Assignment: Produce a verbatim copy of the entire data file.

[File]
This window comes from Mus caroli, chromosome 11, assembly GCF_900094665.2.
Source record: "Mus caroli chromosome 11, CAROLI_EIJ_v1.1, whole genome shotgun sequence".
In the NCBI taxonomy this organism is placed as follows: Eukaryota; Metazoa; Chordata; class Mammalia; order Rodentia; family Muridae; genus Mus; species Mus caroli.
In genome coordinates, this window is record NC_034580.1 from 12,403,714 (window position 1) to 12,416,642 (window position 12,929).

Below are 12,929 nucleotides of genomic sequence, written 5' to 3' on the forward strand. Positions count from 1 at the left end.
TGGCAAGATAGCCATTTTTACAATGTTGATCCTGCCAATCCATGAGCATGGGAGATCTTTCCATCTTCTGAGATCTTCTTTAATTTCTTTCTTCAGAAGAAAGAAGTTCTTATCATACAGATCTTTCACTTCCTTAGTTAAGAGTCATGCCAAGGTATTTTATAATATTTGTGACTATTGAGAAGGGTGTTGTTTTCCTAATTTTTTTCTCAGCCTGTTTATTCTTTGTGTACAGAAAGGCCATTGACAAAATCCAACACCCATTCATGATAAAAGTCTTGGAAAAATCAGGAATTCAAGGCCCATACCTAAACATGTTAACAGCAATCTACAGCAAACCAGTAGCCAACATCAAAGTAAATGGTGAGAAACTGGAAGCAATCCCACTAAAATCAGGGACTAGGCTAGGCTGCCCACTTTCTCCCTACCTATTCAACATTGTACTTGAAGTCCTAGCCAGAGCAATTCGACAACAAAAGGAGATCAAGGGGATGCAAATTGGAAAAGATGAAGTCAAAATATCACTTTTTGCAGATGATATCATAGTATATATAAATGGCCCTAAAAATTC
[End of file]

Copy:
This window comes from Mus caroli, chromosome 11, assembly GCF_900094665.2.
Source record: "Mus caroli chromosome 11, CAROLI_EIJ_v1.1, whole genome shotgun sequence".
In the NCBI taxonomy this organism is placed as follows: Eukaryota; Metazoa; Chordata; class Mammalia; order Rodentia; family Muridae; genus Mus; species Mus caroli.
In genome coordinates, this window is record NC_034580.1 from 12,403,714 (window position 1) to 12,416,642 (window position 12,929).

Below are 12,929 nucleotides of genomic sequence, written 5' to 3' on the forward strand. Positions count from 1 at the left end.
TGGCAAGATAGCCATTTTTACAATGTTGATCCTGCCAATCCATGAGCATGGGAGATCTTTCCATCTTCTGAGATCTTCTTTAATTTCTTTCTTCAGAAGAAAGAAGTTCTTATCATACAGATCTTTCACTTCCTTAGTTAAGAGTCATGCCAAGGTATTTTATAATATTTGTGACTATTGAGAAGGGTGTTGTTTTCCTAATTTTTTTCTCAGCCTGTTTATTCTTTGTGTACAGAAAGGCCATTGACAAAATCCAACACCCATTCATGATAAAAGTCTTGGAAAAATCAGGAATTCAAGGCCCATACCTAAACATGTTAACAGCAATCTACAGCAAACCAGTAGCCAACATCAAAGTAAATGGTGAGAAACTGGAAGCAATCCCACTAAAATCAGGGACTAGGCTAGGCTGCCCACTTTCTCCCTACCTATTCAACATTGTACTTGAAGTCCTAGCCAGAGCAATTCGACAACAAAAGGAGATCAAGGGGATGCAAATTGGAAAAGATGAAGTCAAAATATCACTTTTTGCAGATGATATCATAGTATATATAAATGGCCCTAAAAATTC